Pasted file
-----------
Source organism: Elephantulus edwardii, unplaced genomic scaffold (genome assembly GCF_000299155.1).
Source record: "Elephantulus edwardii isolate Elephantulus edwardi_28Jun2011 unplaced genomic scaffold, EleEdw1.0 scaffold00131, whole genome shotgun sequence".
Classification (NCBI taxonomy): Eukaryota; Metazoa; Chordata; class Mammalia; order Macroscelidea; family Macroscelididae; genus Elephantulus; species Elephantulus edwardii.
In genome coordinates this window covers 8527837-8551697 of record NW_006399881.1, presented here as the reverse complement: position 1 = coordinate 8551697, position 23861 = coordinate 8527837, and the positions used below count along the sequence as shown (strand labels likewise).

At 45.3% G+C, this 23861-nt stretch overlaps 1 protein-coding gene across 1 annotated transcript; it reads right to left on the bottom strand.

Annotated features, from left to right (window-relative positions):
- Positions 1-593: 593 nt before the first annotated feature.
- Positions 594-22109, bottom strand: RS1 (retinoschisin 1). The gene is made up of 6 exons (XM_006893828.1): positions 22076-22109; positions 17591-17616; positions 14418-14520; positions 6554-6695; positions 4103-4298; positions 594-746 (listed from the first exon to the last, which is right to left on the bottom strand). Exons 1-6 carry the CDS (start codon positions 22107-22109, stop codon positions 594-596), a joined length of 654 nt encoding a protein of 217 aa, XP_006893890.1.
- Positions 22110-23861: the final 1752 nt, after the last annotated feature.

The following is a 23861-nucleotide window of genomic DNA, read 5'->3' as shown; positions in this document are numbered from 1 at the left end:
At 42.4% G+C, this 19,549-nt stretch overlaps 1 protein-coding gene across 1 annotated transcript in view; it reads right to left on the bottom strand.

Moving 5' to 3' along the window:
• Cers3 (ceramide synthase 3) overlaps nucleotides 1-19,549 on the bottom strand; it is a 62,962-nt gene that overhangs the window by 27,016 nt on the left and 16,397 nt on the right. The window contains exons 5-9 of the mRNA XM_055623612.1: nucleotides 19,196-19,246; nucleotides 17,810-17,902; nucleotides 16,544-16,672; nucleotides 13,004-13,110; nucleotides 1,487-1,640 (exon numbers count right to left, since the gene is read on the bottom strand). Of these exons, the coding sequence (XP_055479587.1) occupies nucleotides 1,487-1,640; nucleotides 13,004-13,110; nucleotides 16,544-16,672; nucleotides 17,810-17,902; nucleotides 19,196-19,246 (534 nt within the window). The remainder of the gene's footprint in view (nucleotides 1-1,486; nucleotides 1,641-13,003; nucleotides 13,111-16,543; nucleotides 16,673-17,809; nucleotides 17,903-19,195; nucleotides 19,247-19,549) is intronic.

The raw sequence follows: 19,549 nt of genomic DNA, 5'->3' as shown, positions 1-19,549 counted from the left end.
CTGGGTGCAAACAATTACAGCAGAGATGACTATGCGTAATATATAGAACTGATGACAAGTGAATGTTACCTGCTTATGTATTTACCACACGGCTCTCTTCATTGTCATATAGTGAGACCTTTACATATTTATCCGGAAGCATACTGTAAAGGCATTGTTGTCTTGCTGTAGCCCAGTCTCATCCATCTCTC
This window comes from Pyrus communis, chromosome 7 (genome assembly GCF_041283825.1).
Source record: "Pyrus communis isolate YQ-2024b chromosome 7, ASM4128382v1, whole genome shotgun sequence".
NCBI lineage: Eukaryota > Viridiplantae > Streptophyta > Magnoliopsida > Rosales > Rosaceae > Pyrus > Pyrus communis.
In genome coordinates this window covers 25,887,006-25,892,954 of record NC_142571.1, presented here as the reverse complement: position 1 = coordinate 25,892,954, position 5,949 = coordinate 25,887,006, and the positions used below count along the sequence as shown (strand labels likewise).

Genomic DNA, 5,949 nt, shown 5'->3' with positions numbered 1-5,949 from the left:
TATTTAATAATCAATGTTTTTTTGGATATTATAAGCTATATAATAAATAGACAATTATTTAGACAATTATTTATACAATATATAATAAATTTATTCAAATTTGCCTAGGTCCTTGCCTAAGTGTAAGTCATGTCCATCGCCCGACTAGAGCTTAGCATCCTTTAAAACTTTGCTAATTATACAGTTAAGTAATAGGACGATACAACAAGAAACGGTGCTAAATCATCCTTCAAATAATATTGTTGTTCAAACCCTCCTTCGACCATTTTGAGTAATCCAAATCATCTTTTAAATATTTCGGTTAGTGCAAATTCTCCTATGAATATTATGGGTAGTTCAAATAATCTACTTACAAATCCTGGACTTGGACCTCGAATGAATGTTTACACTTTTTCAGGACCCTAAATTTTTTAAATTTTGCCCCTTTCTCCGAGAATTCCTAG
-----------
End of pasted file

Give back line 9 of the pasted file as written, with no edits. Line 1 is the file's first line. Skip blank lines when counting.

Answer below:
- Positions 22110-23861: the final 1752 nt, after the last annotated feature.